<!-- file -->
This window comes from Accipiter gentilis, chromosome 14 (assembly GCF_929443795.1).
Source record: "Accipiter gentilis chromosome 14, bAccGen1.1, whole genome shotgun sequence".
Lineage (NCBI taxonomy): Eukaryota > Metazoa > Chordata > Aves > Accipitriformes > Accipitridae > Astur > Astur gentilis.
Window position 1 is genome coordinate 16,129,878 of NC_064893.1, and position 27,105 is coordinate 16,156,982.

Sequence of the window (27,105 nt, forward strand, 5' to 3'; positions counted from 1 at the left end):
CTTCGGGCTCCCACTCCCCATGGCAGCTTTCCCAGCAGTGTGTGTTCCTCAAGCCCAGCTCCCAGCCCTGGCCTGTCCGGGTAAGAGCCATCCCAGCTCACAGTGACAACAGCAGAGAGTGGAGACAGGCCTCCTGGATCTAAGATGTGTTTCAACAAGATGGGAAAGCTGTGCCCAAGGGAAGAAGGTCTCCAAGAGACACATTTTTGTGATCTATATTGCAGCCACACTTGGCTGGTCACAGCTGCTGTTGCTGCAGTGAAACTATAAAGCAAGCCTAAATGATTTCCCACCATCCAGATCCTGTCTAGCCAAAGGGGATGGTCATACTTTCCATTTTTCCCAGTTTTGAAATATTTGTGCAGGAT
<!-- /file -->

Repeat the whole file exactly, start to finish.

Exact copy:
This window comes from Accipiter gentilis, chromosome 14 (assembly GCF_929443795.1).
Source record: "Accipiter gentilis chromosome 14, bAccGen1.1, whole genome shotgun sequence".
Lineage (NCBI taxonomy): Eukaryota > Metazoa > Chordata > Aves > Accipitriformes > Accipitridae > Astur > Astur gentilis.
Window position 1 is genome coordinate 16,129,878 of NC_064893.1, and position 27,105 is coordinate 16,156,982.

Sequence of the window (27,105 nt, forward strand, 5' to 3'; positions counted from 1 at the left end):
CTTCGGGCTCCCACTCCCCATGGCAGCTTTCCCAGCAGTGTGTGTTCCTCAAGCCCAGCTCCCAGCCCTGGCCTGTCCGGGTAAGAGCCATCCCAGCTCACAGTGACAACAGCAGAGAGTGGAGACAGGCCTCCTGGATCTAAGATGTGTTTCAACAAGATGGGAAAGCTGTGCCCAAGGGAAGAAGGTCTCCAAGAGACACATTTTTGTGATCTATATTGCAGCCACACTTGGCTGGTCACAGCTGCTGTTGCTGCAGTGAAACTATAAAGCAAGCCTAAATGATTTCCCACCATCCAGATCCTGTCTAGCCAAAGGGGATGGTCATACTTTCCATTTTTCCCAGTTTTGAAATATTTGTGCAGGAT